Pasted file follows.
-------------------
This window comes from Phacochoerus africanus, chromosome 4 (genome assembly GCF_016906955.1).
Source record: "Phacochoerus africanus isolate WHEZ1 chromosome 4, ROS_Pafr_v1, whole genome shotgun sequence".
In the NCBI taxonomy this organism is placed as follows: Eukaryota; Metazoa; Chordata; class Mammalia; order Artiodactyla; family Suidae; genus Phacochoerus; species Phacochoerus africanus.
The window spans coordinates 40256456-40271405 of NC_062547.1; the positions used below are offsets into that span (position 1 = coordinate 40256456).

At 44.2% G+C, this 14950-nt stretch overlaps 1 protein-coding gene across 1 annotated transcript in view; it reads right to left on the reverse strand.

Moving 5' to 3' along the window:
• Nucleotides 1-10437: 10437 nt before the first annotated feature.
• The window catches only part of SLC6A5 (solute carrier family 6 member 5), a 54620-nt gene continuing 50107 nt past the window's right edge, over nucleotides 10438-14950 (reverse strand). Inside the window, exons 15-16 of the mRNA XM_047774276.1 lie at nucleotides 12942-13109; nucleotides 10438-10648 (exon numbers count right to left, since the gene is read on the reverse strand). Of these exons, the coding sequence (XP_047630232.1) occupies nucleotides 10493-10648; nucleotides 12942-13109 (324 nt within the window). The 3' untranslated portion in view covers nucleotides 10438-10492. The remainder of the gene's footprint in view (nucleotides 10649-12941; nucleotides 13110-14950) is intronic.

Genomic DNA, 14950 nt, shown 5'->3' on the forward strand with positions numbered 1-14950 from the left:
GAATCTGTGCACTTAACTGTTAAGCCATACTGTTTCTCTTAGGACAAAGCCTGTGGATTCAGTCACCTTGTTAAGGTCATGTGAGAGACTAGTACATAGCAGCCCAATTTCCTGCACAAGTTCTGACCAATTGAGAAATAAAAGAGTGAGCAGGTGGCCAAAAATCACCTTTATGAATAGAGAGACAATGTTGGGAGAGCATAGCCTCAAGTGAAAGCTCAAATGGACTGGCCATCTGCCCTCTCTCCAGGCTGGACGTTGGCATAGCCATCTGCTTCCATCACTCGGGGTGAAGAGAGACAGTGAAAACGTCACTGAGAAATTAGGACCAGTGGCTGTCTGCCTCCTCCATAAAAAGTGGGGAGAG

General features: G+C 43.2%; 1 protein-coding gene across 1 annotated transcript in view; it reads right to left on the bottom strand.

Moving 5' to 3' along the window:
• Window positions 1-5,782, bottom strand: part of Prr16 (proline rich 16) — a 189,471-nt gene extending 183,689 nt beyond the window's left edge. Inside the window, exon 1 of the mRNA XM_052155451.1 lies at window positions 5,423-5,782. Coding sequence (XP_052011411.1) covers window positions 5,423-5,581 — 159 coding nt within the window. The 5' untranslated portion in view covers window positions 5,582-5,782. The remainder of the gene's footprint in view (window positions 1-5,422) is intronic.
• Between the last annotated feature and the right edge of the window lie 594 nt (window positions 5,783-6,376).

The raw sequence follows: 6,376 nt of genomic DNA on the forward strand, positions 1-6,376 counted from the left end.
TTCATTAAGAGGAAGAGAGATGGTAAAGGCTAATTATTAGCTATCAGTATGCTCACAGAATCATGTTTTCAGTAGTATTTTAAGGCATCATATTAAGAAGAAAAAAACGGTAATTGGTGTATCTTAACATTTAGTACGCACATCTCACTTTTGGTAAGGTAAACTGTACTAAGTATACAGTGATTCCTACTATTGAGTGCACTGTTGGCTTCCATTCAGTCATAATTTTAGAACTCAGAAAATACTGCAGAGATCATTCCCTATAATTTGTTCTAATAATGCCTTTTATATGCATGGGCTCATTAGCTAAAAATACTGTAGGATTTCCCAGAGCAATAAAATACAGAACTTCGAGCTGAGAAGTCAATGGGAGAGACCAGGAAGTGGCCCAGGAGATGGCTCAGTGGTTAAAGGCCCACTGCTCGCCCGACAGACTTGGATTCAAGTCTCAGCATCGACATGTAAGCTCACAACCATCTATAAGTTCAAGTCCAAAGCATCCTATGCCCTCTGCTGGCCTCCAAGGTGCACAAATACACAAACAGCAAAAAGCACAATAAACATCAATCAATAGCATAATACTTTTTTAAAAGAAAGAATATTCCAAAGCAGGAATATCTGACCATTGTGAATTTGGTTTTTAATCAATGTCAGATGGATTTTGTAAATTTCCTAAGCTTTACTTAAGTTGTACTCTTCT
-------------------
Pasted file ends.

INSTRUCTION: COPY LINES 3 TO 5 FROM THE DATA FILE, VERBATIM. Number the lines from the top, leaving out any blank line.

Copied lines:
In the NCBI taxonomy this organism is placed as follows: Eukaryota; Metazoa; Chordata; class Mammalia; order Artiodactyla; family Suidae; genus Phacochoerus; species Phacochoerus africanus.
The window spans coordinates 40256456-40271405 of NC_062547.1; the positions used below are offsets into that span (position 1 = coordinate 40256456).

At 44.2% G+C, this 14950-nt stretch overlaps 1 protein-coding gene across 1 annotated transcript in view; it reads right to left on the reverse strand.